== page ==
By the time this letter is published, GT&T’s telephone licence, which was granted on December 19, 1990 for a period of twenty years, will have expired. Unless the licence has been renewed, GT&T’s operations after that date will be illegal. The licence is renewable at GT&T’s option and, no doubt, GT&T, which has always shown great diligence where its interests are concerned, may have notified the government of its decision to exercise this option. According to the licence, renewal is mandatory (“shall be renewable”) if the option is exercised, but I have not seen any indication that it has been renewed. I cannot rule this out, however, since the Telecommunications Act does not require that the minister “shall give notice” of his or her intention to grant a licence to GT&T, as is required for all other telecommunication licences. (This exemption has some justification in the circumstances of the original licence, but it makes no sense and will be prejudicial to the public interest in the case of any subsequent licence.)
Renewal of GT&T’s licence involves a re-issue of the licence. There is no other sensible way.
A simple response from the government that the request for renewal has been granted, or a public declaration or proclamation by the responsible minister to that effect, will create an absurd situation or, to be more accurate, an even more absurd situation than existed since 1991. It should not be surprising if the licence has not been renewed, since such action will be inconsistent with the declared intention of government to liberalise the telecommunications sector, with or after the enactment of the new Telecommunications Act.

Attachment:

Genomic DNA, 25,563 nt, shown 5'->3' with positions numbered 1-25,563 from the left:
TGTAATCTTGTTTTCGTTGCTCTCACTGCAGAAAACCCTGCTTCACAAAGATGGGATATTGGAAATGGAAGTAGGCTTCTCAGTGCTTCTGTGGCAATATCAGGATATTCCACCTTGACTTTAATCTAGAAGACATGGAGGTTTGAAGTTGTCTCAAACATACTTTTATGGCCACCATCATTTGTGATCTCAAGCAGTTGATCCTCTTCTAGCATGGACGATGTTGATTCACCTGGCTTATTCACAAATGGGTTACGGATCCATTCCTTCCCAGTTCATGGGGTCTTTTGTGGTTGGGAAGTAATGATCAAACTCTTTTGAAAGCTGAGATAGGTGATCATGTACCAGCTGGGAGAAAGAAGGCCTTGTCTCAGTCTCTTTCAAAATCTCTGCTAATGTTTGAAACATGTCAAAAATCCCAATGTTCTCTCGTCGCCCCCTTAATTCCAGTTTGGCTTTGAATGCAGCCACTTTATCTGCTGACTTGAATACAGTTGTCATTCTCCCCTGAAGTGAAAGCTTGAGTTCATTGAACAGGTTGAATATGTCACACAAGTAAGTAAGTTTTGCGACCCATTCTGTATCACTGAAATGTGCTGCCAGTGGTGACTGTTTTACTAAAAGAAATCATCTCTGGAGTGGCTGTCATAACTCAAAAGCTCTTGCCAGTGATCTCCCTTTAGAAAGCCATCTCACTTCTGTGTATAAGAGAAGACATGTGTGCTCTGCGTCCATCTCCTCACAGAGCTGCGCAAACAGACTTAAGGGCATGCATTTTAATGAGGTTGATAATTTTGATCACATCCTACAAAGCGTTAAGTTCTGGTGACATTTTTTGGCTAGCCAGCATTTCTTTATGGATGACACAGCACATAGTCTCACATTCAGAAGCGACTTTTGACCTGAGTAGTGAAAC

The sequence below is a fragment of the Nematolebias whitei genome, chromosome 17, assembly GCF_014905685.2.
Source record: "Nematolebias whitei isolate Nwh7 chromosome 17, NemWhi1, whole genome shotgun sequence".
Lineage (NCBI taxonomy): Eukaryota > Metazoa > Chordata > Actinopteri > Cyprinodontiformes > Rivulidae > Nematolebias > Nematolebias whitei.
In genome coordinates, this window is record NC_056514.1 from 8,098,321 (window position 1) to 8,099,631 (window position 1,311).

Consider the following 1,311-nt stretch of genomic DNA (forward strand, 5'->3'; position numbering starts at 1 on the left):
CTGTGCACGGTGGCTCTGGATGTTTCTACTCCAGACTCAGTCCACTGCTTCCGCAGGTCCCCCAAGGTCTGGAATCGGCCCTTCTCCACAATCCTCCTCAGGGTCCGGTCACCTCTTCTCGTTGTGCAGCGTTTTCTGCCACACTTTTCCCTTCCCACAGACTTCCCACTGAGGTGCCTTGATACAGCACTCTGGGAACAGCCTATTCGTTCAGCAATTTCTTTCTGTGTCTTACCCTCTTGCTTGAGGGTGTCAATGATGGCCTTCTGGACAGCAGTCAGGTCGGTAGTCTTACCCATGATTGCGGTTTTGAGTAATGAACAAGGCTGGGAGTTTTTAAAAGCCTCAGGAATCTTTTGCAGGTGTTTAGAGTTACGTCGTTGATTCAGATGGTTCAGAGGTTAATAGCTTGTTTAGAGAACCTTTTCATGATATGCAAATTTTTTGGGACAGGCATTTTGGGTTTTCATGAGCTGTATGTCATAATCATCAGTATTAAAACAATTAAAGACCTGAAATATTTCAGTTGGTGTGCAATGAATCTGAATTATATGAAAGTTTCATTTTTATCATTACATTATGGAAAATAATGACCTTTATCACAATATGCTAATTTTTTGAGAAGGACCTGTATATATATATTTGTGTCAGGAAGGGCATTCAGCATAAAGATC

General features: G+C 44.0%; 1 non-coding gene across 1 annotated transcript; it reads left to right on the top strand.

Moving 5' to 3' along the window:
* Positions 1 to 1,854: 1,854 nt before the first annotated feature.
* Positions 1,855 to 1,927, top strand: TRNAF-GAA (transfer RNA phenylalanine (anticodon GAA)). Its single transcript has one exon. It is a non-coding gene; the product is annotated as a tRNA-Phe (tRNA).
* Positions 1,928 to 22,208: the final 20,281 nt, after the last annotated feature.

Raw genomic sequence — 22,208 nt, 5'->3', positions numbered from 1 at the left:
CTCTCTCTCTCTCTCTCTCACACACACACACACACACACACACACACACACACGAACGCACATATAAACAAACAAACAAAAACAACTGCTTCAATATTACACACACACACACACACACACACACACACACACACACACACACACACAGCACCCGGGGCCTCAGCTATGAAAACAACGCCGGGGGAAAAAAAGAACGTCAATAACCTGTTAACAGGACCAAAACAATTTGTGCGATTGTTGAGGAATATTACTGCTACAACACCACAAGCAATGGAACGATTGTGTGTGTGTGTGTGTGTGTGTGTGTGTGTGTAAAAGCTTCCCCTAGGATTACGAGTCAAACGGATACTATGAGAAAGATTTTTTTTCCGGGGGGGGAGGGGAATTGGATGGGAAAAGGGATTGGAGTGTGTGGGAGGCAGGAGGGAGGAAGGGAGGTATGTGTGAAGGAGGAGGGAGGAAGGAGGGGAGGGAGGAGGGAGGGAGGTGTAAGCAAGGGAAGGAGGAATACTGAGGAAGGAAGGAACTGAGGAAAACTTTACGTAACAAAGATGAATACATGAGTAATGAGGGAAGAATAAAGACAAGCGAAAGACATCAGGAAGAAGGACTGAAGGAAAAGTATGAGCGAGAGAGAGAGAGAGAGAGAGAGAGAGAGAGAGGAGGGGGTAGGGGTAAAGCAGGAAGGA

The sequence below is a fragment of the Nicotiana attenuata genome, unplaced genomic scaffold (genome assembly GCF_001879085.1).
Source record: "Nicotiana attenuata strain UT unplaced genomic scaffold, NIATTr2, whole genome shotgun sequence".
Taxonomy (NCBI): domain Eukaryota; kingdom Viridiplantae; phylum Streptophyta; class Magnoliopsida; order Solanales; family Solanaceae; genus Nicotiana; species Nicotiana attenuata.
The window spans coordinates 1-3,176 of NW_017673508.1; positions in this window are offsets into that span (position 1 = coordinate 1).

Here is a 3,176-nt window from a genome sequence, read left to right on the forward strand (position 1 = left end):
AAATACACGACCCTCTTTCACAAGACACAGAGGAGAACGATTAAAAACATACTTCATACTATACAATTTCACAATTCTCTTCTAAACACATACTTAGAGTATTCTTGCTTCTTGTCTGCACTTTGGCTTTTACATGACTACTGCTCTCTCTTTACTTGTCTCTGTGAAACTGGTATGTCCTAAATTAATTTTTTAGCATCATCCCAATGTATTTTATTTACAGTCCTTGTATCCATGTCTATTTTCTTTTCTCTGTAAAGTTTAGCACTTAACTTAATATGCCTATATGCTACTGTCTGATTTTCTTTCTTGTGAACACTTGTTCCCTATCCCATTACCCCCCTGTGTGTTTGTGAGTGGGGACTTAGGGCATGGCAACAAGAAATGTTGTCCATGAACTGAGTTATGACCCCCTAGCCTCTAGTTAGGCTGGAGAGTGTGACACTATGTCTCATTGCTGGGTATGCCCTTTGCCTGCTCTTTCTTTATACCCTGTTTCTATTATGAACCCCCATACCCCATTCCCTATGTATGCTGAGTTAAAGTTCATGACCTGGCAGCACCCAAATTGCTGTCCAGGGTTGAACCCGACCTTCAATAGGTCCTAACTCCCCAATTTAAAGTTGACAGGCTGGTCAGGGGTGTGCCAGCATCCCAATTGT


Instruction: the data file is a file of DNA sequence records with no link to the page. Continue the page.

It will be shocking to think that GT&T is currently an illegal operator. But this will be most certainly the case, if its licence has not been effectively renewed.
GT&T should not protest too much about government granting licences to “illegal” operators under the new Telecommunications Act. In fact, as I have been pointing out from the distant past, many of GT&T’s operations have been illegal from day one and the problem has grown steadily since. A glaring example is the operation of GT&T’s cellular mobile network which is expressly prohibited by its landline licence. I am not aware that a special licence has been granted to GT&T for its mobile operations.
May I conclude by saying that the public has a right to know from the government whether GT&T’s 1990 licence has indeed expired and, if so, what action it has taken to address the situation. I am sure that the public, including GT&T’s competitors and would-be competitors, will be anxiously awaiting an early announcement.
Joseph A Tyndall